Tag Archives: Transcription
The Virginia Newspaper Project would like to give a big thank you to those who transcribed the Petersburg Classical Institute manuscript newspapers on the Library of Virginia’s Transcribe page–It happened faster than we could have imagined!
We encourage those who have not yet visited Transcribe to do so to see the many other documents awaiting transcription. The image below shows some of the varied collections on Transcribe:
Another way history lovers can help make historical information more accessible is to become a registered member of Virginia Chronicle and correct OCR text. To learn how, simply go to the Virginia Chronicle site, click the “help” tab and choose “how to correct OCR text.” If you have questions, please email email@example.com. So far, volunteers have corrected over 615,000 lines of newspaper text in the Virginia Chronicle database. Huge thanks to them too!
Optical Character Recognition (OCR) software does the amazing work of converting newspaper type into searchable text, but the task of making hand written documents searchable requires human intervention.
Transcribe, the Library of Virginia’s crowdsourcing transcription tool, gives volunteers the opportunity to transcribe digitized primary source materials from the LVA’s collections, thus making the documents searchable and much more accessible. Letters, diaries, legislative petitions, court records, receipts, coroners’ inquisitions, WPA life histories and, now, newspapers, can all be found on Transcribe.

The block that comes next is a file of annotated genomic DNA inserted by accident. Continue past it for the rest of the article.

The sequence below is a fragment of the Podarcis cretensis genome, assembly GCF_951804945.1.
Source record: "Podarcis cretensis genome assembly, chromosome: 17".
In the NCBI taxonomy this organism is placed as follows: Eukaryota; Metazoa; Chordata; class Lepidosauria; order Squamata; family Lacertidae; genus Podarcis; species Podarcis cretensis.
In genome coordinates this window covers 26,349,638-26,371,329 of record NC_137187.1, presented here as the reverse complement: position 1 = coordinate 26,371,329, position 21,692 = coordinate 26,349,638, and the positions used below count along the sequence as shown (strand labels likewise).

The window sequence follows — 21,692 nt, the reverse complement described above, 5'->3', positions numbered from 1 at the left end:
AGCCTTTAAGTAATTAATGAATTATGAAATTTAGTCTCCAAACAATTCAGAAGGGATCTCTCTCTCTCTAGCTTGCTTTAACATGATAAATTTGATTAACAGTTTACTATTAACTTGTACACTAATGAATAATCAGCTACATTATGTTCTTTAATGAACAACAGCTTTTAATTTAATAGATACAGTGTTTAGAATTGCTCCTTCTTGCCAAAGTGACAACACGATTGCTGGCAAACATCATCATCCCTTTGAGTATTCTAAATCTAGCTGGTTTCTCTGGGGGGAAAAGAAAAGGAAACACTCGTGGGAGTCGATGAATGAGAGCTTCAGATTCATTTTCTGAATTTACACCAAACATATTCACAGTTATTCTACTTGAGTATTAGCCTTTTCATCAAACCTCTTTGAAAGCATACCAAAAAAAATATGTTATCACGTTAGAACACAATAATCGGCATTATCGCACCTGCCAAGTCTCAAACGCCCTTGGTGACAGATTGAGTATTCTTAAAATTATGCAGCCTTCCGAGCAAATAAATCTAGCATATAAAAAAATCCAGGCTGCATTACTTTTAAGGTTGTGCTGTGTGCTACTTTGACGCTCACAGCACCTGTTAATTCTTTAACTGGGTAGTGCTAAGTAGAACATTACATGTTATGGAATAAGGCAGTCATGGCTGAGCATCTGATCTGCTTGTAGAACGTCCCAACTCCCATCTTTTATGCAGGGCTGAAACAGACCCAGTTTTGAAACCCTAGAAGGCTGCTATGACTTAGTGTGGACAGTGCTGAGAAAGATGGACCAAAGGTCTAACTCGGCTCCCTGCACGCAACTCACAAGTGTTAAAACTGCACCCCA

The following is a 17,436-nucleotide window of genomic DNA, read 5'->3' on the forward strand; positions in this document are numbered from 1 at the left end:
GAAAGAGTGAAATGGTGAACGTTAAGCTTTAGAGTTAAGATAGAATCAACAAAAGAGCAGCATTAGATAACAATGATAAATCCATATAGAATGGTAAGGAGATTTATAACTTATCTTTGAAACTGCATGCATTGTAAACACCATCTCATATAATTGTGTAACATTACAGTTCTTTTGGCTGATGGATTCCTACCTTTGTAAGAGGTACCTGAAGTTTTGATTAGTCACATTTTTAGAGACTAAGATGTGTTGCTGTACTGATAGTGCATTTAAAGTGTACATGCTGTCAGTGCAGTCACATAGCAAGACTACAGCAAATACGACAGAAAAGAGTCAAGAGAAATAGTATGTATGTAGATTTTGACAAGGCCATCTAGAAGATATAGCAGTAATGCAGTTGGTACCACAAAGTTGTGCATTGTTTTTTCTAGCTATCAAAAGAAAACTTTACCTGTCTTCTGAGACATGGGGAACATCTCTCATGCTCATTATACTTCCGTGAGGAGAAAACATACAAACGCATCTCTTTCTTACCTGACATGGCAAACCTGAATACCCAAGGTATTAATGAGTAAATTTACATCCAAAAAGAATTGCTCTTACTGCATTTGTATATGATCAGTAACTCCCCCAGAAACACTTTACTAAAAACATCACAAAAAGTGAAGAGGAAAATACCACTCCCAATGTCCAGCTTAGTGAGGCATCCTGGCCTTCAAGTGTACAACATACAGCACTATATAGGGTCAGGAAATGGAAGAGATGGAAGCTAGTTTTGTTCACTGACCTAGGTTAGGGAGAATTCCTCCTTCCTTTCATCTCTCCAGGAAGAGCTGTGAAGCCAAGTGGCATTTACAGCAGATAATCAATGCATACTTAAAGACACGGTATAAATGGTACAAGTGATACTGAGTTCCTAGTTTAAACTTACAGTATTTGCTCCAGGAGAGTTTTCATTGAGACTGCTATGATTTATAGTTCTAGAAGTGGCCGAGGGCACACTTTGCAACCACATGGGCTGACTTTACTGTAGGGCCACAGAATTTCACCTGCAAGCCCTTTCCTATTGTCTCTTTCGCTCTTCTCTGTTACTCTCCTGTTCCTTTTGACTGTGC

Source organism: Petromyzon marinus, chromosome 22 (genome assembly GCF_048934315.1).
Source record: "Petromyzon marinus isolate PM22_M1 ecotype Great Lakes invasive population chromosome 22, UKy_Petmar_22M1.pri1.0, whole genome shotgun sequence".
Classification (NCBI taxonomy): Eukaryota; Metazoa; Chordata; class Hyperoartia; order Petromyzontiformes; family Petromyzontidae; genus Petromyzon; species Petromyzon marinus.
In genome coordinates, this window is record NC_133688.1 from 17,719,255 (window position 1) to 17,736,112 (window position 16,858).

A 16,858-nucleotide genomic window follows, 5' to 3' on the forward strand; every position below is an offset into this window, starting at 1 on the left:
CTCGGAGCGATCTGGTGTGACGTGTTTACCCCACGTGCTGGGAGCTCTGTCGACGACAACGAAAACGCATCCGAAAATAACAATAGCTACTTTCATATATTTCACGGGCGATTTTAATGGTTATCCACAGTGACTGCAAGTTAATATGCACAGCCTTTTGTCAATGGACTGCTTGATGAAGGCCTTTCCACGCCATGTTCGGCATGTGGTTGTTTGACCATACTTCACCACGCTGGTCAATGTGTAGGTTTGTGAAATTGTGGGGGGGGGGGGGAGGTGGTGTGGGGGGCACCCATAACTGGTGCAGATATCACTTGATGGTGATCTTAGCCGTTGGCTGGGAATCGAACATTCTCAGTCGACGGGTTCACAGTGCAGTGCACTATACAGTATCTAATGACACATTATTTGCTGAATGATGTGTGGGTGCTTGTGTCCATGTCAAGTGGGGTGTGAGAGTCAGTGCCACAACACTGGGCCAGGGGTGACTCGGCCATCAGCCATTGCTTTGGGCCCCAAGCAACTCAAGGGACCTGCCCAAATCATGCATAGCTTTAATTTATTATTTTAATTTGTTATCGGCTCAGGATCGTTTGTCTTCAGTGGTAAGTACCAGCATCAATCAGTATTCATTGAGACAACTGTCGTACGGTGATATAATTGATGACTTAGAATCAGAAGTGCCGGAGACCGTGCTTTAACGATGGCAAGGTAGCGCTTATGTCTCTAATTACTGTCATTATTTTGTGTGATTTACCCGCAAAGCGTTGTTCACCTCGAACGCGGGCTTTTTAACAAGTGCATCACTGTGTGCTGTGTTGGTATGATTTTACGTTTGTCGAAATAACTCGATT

While manuscript, or hand-written, newspapers are exceedingly rare, the Library has a notable collection (part of the Petersburg Classical Institute records, 1838-1847 Accession 23479) dating from 1842-1843 done by the students of the Petersburg Classical Institute. Because OCR will not work on these pages, we thought they’d be a perfect addition to the Transcribe catalog where they can now be transcribed by dedicated volunteers.
The Petersburg Classical Institute, originally known as Petersburg Academy, was incorporated in 1838 under the guidance of Rev. Ephraim D. Saunders. Its aim was to teach the “higher branches of liberal education” to boys ages ten to eighteen and it generally taught 140-150 pupils per year. Richard McIlwaine, eleventh president of Hampden-Sydney College, attended in 1844 and described it as “one of the finest, if not by all odds ahead, of all schools of its grade in the Commonwealth.” Many of its students went on to prominent careers as clergymen, educators, lawyers, and businessmen.
The Tattler, Hit Him Again, Dies Festus Tempora and The Democrat, beautiful examples of manuscript newspapers, were written with humor and sarcasm by the Institute’s students–it is not a stretch to imagine K-12 aged boys creating something similar today. Typical content consisted of student gossip, political news, poetry and advertisements–columns also contained cut out etchings, … read more »
Hello Virginia Chroniclers:
Here’s a reminder that as a registered user of Virginia Chronicle, the Library of Virginia’s digital newspaper collection, you can assist in improving search results by correcting inaccurately translated newspaper text.